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Article

Exposure Assessment of Environmental Tobacco Aerosol from Heated Tobacco Products: Nicotine and PM Exposures under Two Limited Conditions

1
Health Service Division, Health Service Bureau, Ministry of Health, Labour and Welfare, Government of Japan, Tokyo 100-8916, Japan
2
Center for Cancer Control and Information Services, National Cancer Center, Tokyo 104-0045, Japan
*
Author to whom correspondence should be addressed.
Current address: Division of Tobacco Policy Research, National Cancer Center, Tokyo 104-0045, Japan.
Int. J. Environ. Res. Public Health 2020, 17(22), 8536; https://0-doi-org.brum.beds.ac.uk/10.3390/ijerph17228536
Received: 25 September 2020 / Revised: 11 November 2020 / Accepted: 13 November 2020 / Published: 18 November 2020
It is too early to provide a clear answer on the impact of exposure to the second-hand aerosol of heated tobacco products (HTPs) in the planning of policy for smoke-free indoors legislation. Here, we conducted a preliminary study to evaluate indoor air quality with the use of HTPs. We first measured the concentration of nicotine and particulate matter (PM2.5) in the air following 50 puffs in the use of HTPs or cigarettes in a small shower cubicle. We then measured these concentrations in comparison with the use equivalent of smoking 5.4 cigarettes per hour in a 25 m3 room, as a typical indoor environment test condition. In the shower cubicle test, nicotine concentrations in indoor air using three types of HTP, namely IQOS, glo, and ploomTECH, were 25.9–257 μg/m3. These values all exceed the upper bound of the range of tolerable concentration without health concerns, namely 3 µg/m3. In particular, the indoor PM2.5 concentration of about 300 to 500 μg/m3 using IQOS or glo in the shower cubicle is hazardous. In the 25 m3 room test, in contrast, nicotine concentrations in indoor air with the three types of HTP did not exceed 3 μg/m3. PM2.5 concentrations were below the standard value of 15 μg/m3 per year for IQOS and ploomTECH, but were slightly high for glo, with some measurements exceeding 100 μg/m3. These results do not negate the inclusion of HTPs within a regulatory framework for indoor tolerable use from exposure to HTP aerosol, unlike cigarette smoke. View Full-Text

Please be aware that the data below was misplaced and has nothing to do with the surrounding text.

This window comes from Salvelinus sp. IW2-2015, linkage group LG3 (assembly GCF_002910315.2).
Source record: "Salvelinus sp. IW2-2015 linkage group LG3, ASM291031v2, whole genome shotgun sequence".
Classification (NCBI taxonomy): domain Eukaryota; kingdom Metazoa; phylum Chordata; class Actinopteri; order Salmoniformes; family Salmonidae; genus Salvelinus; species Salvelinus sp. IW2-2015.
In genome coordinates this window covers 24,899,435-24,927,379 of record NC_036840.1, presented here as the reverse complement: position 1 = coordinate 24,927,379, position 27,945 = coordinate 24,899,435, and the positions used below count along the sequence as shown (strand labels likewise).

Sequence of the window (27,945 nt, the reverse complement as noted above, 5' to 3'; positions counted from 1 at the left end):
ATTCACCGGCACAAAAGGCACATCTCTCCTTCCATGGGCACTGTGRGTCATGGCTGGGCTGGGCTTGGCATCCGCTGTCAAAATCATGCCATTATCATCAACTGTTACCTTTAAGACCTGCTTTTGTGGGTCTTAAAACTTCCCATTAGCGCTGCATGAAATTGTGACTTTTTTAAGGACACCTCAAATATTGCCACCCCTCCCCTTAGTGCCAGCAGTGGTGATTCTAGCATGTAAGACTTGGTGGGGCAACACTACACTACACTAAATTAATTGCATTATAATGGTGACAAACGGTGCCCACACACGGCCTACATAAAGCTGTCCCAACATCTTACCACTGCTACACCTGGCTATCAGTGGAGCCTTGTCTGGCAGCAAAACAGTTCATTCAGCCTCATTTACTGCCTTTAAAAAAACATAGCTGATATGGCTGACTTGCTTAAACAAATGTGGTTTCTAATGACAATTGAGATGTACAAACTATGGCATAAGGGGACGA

Keywords: heated tobacco products (HTPs); secondhand aerosol; policy; nicotine; particulate matter 2.5 (PM2.5); exposure assessment heated tobacco products (HTPs); secondhand aerosol; policy; nicotine; particulate matter 2.5 (PM2.5); exposure assessment
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MDPI and ACS Style

Hirano, T.; Shobayashi, T.; Takei, T.; Wakao, F. Exposure Assessment of Environmental Tobacco Aerosol from Heated Tobacco Products: Nicotine and PM Exposures under Two Limited Conditions. Int. J. Environ. Res. Public Health 2020, 17, 8536. https://0-doi-org.brum.beds.ac.uk/10.3390/ijerph17228536

AMA Style

Hirano T, Shobayashi T, Takei T, Wakao F. Exposure Assessment of Environmental Tobacco Aerosol from Heated Tobacco Products: Nicotine and PM Exposures under Two Limited Conditions. International Journal of Environmental Research and Public Health. 2020; 17(22):8536. https://0-doi-org.brum.beds.ac.uk/10.3390/ijerph17228536

Chicago/Turabian Style

Hirano, Tomoyasu, Tokuaki Shobayashi, Teiji Takei, and Fumihiko Wakao. 2020. "Exposure Assessment of Environmental Tobacco Aerosol from Heated Tobacco Products: Nicotine and PM Exposures under Two Limited Conditions" International Journal of Environmental Research and Public Health 17, no. 22: 8536. https://0-doi-org.brum.beds.ac.uk/10.3390/ijerph17228536

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